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Post by teo123 » Sun Aug 11, 2019 3:09 am

Jebus wrote:Basically, you need to do a lot more reading about psychiatry until you get a better understanding.
Well, I need to make a decision now, and it might affect the life of my mother and me significantly, for better or worse. I don't have time the time to do a lot more reading.
Jebus wrote:I doubt you even know the difference between psychiatry and psychology.
Well, the right question to ask is what the similarities are. Psychology is a science that primarily studies perception. Illusions, for instance, are a big topic in psychology. It also studies memory, for instance, why people often falsely remember stuff. And, although this is not a major topic, it also studies how to recognize emotions and what causes emotions. Of course, sometimes this borders with sociology and other sciences.
Psychiatry studies how to cure mental illnesses, that is, persistent mood and behaviour disorders, sometimes accompanied by hallucinations, supposedly caused by illnesses of the brain.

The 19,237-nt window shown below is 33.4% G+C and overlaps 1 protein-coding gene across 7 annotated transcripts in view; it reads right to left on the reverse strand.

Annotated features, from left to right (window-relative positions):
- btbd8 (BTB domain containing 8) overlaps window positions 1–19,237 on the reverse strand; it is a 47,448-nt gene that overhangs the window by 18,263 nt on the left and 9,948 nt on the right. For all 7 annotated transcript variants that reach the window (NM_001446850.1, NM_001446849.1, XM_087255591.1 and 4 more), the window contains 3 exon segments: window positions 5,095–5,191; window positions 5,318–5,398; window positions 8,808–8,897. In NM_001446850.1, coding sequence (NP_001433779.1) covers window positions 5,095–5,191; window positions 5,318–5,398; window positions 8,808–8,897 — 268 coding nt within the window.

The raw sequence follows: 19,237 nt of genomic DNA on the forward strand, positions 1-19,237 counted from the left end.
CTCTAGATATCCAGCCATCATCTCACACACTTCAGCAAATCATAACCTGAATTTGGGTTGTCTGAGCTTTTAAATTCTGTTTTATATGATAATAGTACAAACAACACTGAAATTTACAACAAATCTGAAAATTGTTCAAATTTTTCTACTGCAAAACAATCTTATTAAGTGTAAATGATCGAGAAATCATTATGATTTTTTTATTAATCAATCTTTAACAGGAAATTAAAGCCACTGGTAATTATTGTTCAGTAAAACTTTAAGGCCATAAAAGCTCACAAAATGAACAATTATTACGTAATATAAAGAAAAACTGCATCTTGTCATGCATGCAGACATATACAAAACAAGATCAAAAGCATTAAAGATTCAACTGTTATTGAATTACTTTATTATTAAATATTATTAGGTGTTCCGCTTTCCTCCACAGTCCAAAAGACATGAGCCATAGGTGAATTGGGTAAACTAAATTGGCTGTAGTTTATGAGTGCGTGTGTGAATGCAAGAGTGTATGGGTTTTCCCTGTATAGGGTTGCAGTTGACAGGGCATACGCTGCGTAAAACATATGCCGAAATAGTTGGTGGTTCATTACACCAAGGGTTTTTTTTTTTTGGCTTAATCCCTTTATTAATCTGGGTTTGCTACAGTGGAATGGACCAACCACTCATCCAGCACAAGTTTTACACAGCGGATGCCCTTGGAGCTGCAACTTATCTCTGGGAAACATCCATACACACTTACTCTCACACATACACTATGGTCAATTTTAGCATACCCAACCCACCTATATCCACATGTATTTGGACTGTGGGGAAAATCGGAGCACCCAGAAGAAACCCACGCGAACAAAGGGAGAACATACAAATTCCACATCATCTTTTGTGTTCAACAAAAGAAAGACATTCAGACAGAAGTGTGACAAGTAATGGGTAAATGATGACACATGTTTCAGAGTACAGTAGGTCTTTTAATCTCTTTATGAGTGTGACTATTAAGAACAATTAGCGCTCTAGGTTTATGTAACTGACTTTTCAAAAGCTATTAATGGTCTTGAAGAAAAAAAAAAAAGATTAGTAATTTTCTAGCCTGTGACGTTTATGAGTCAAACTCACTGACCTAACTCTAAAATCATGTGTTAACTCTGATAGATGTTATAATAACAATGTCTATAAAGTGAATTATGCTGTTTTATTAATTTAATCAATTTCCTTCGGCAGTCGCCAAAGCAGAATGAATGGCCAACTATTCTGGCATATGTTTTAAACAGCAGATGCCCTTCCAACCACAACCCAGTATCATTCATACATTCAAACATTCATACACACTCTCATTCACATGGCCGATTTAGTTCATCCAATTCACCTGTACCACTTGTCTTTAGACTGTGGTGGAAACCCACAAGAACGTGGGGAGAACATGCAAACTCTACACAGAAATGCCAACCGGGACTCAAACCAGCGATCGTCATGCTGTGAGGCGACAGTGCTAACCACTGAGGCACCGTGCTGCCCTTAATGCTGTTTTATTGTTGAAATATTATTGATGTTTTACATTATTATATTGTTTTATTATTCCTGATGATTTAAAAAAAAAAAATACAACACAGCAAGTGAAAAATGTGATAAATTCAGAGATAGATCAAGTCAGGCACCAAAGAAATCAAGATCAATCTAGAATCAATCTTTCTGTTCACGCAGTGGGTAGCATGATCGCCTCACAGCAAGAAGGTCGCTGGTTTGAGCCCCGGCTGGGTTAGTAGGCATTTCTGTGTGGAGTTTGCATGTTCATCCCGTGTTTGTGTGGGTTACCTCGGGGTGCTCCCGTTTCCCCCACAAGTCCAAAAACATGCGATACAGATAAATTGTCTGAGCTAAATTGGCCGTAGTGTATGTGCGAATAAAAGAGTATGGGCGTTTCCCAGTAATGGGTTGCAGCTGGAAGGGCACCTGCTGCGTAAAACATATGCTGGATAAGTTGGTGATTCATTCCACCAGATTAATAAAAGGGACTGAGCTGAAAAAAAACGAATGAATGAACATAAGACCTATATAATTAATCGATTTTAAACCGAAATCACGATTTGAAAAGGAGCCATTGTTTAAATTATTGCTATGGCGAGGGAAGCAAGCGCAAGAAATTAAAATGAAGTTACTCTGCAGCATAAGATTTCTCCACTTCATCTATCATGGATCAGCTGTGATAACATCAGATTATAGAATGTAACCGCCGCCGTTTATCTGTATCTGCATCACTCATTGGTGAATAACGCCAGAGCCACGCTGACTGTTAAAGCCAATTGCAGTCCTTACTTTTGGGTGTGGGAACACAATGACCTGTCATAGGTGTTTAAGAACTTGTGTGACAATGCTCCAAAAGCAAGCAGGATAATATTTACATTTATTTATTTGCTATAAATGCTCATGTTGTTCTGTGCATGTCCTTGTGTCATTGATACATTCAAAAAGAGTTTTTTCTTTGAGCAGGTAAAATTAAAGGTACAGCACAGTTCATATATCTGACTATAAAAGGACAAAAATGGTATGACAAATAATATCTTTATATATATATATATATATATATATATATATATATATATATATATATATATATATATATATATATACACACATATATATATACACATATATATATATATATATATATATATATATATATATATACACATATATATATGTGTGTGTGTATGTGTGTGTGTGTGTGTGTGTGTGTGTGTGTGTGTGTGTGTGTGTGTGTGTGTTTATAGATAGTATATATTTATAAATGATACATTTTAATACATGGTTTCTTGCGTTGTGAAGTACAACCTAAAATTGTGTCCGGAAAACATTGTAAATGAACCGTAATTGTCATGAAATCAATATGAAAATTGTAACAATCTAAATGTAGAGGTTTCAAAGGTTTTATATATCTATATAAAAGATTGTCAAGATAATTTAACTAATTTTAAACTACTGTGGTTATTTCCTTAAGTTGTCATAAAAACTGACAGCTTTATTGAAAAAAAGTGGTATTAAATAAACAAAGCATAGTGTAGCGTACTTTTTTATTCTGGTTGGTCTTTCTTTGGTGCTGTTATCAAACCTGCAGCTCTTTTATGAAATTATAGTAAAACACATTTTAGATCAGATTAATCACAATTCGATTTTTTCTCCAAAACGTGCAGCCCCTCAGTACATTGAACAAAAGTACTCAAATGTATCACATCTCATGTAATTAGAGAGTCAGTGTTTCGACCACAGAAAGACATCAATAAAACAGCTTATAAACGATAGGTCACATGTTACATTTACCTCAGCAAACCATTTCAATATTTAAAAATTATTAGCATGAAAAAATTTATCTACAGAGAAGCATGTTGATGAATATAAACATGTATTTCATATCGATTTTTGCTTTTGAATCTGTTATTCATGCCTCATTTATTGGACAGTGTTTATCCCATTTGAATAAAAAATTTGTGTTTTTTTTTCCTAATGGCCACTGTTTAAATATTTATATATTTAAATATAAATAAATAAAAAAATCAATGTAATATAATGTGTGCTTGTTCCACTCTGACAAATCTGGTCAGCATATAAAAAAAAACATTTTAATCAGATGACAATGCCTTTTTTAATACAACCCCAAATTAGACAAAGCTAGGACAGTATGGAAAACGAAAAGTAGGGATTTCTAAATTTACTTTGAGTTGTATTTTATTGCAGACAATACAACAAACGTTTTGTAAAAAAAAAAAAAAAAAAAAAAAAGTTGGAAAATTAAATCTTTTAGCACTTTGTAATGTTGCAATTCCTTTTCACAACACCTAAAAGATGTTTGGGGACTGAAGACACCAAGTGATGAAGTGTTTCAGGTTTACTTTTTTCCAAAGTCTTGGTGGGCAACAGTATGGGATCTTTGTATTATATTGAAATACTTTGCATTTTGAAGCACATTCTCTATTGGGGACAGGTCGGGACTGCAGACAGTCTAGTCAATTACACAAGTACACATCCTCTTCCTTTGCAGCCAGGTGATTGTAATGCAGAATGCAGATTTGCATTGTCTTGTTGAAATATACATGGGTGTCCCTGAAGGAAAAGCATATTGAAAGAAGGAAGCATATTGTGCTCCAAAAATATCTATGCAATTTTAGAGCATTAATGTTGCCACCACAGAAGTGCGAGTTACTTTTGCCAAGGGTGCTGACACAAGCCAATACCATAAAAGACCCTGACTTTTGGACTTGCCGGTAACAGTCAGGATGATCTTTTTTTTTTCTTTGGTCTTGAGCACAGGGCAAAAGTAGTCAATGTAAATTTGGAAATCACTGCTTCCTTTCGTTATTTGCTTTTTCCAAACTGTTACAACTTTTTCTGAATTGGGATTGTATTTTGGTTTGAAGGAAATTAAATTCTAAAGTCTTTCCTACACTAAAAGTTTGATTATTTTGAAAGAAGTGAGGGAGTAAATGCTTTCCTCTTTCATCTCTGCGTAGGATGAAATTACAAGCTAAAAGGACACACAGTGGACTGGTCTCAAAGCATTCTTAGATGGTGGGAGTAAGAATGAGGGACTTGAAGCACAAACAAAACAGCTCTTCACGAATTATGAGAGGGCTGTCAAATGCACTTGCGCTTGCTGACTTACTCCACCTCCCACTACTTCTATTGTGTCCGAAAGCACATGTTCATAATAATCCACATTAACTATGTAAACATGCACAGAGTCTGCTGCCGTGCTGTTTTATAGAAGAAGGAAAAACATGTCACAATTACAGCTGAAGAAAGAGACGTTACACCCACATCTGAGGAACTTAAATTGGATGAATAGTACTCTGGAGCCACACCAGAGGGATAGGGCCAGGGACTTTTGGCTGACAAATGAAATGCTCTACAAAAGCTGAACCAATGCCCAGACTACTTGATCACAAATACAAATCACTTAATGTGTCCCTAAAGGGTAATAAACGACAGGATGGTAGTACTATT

Jebus wrote:You wrote about psychiatry but used Freud (who was completely against psychiatry) as an example.
What do you mean Freud was against psychiatry? Sure, he tried to help some patients just by talking to them. But he also tried to cure some patients with cocaine. That is fundamentally no different from what psychiatrists are doing today: giving people drugs that they can't explain how they are supposed to work, for which there is little or no evidence that they actually work, and which have side-effects (though cocaine has much worse side-effects than modern anti-depressants and anti-psychotics do).

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Post by teo123 » Fri Aug 16, 2019 4:57 am

@brimstoneSalad, what do you think about this issue?

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brimstoneSalad
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Post by brimstoneSalad » Fri Aug 16, 2019 4:59 pm

@Jebus is an expert in this field, so I would defer to his judgement here. He knows his stuff here a lot better than I do. My study is mostly limited to the data relevant to philosophy rather than clinical application.